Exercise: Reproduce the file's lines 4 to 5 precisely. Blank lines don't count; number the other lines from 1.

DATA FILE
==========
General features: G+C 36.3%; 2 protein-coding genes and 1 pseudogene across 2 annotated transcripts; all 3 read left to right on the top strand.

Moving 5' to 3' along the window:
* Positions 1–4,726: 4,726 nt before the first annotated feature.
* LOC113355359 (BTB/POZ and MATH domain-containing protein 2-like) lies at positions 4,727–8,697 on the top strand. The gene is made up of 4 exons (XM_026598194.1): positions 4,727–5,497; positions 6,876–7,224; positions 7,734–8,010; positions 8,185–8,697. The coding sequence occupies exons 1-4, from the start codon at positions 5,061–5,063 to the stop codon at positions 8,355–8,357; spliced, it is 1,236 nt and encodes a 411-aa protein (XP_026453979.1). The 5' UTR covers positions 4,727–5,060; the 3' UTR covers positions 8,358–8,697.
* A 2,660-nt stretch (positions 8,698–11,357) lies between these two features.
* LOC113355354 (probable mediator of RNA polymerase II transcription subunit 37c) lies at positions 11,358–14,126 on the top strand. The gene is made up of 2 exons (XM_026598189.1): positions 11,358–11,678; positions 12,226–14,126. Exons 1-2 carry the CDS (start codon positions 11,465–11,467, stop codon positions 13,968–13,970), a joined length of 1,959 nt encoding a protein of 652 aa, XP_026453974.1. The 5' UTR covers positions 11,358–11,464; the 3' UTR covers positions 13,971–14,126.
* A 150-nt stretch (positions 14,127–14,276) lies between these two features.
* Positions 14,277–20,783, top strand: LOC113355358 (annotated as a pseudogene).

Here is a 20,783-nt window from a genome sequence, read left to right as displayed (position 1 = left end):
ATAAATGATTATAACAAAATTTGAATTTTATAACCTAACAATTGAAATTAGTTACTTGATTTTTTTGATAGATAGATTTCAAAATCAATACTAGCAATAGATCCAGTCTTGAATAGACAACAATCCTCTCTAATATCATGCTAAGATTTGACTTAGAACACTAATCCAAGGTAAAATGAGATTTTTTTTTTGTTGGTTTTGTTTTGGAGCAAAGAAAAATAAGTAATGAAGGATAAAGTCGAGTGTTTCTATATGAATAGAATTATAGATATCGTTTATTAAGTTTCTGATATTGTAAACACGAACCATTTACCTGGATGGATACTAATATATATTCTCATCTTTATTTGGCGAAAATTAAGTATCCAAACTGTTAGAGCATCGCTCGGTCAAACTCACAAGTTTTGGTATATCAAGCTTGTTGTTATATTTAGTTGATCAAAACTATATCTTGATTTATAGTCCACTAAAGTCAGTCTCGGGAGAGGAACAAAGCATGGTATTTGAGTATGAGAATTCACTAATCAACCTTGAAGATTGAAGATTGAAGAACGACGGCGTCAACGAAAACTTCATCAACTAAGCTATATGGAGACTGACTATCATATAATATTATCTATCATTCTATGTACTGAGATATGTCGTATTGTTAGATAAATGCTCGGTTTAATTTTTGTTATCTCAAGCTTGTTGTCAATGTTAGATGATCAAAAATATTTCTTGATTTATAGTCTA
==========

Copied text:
* LOC113355359 (BTB/POZ and MATH domain-containing protein 2-like) lies at positions 4,727–8,697 on the top strand. The gene is made up of 4 exons (XM_026598194.1): positions 4,727–5,497; positions 6,876–7,224; positions 7,734–8,010; positions 8,185–8,697. The coding sequence occupies exons 1-4, from the start codon at positions 5,061–5,063 to the stop codon at positions 8,355–8,357; spliced, it is 1,236 nt and encodes a 411-aa protein (XP_026453979.1). The 5' UTR covers positions 4,727–5,060; the 3' UTR covers positions 8,358–8,697.
* A 2,660-nt stretch (positions 8,698–11,357) lies between these two features.